Christy Lee Rogers grew up surrounded by the Pacific Ocean in Kailua, Hawaii, and the water that played a dominant role in her childhood has, naturally, formed the basis of her art. "I'm now based in LA, but whenever I'd go back to Hawaii, I'd jump in the ocean and float around," the photographer explains. "I found it very freeing, and decided to start using it as a medium."
For her most recent project, "Reckless Unbound", she says, " I wanted to create chaotic water scenes, with lots of bodies wrapping around one another. It was only after this series came out that people started telling me they looked like paintings – Caravaggio, Titian, Rubens."
The effect is created as a by-product of shooting in an aquatic environment, the refraction of the light through the water resulting in a higher optical density and the blurred, blended, dreamlike illusions and intensified colours seen here.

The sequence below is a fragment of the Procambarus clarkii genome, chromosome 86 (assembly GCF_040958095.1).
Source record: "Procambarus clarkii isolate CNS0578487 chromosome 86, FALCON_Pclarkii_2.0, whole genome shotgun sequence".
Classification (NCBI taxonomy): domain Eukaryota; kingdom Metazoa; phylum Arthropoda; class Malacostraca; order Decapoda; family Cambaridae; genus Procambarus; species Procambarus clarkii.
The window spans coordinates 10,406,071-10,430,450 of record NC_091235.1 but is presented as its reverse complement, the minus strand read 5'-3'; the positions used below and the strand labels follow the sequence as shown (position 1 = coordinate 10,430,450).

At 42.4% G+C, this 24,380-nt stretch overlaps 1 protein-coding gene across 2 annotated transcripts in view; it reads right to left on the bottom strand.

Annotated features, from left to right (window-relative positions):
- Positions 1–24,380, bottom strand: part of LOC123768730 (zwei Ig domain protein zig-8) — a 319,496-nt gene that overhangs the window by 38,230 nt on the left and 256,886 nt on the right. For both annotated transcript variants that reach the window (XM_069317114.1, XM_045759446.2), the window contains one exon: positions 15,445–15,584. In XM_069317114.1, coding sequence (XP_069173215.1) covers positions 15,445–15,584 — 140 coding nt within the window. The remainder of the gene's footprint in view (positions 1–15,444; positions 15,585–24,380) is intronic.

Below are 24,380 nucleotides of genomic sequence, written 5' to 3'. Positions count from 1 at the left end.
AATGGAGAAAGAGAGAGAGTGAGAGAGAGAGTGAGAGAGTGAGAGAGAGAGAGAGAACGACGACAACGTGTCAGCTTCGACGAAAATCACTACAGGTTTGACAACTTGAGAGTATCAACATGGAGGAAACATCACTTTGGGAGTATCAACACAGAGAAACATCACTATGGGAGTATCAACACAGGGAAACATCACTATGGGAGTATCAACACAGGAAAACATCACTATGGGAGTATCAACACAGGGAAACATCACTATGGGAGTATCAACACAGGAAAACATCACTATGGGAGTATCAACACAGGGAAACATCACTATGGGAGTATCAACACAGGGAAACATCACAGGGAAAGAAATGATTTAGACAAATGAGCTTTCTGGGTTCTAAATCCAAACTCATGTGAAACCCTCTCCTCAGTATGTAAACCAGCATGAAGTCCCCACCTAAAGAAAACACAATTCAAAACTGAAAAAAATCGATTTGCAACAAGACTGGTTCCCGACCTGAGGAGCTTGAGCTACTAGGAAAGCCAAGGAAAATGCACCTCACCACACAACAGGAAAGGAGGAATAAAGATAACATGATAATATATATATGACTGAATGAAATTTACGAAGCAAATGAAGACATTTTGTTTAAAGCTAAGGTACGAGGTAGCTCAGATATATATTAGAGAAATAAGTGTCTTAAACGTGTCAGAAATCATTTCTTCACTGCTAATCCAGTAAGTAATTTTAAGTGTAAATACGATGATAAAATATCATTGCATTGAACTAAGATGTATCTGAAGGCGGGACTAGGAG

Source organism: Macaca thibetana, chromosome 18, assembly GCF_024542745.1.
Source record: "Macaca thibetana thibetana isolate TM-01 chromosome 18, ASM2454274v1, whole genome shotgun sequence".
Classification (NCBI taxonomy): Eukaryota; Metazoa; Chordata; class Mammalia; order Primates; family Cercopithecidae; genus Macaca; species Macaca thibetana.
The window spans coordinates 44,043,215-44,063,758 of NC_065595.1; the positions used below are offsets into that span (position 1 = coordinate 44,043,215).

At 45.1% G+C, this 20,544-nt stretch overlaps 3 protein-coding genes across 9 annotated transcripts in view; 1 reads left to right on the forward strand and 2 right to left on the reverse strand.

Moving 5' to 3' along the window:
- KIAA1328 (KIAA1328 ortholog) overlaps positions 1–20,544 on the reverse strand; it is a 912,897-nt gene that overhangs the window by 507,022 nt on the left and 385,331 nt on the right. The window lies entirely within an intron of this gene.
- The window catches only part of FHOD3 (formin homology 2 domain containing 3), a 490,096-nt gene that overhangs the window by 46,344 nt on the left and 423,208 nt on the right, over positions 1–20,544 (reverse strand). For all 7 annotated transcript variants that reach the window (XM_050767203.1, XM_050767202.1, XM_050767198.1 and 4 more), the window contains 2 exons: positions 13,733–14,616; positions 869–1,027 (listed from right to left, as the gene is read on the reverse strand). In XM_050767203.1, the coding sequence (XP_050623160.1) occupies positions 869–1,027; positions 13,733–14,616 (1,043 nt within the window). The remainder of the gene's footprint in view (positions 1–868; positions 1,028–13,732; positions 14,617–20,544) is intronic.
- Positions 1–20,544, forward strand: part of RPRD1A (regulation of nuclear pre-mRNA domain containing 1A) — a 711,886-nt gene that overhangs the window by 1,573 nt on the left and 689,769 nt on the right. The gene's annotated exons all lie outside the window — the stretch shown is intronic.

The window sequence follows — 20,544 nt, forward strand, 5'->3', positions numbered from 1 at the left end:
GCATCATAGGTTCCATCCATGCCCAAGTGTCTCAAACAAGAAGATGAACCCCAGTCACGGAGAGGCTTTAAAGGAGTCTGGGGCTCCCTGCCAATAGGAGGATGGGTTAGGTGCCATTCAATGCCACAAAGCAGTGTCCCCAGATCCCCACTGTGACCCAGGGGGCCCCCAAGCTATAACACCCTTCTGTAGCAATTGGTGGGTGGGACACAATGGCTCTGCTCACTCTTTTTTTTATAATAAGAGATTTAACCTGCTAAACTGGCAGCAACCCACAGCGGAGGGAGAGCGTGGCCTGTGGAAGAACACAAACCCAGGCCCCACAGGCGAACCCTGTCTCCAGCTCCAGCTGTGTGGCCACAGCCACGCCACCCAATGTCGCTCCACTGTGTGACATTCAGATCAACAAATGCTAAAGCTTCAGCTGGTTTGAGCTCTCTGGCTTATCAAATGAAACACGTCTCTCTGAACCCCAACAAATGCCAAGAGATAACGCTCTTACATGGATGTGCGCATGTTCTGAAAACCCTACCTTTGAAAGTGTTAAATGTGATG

The ethereal payoff is indeed redolent of a mix of Masters – the vivid hues of Titian, the straining bodies of Rubens, the sun-dappling chiaroscuro of Caravaggio, but also the loose brushstrokes and fluid movement of Delacroix; hints, too, of the Tiepolo-esque heavenly ascents adorning many an 18th-century Venetian chapel.
Yet, for all these highfalutin qualities, Rogers' subjects were no gods, kings or mythical beasts, but rather her friends, whom she coaxed to writhe around in a local swimming pool – a simplicity that reflects both her method (the pictures are entirely undoctored) and the purity of Rogers' lifelong love of the water.
'Reckless Unbound' is at Galerie Joseph, 7 Rue Froissart, Paris, from Thursday to 13 January. For more: christyrogers.com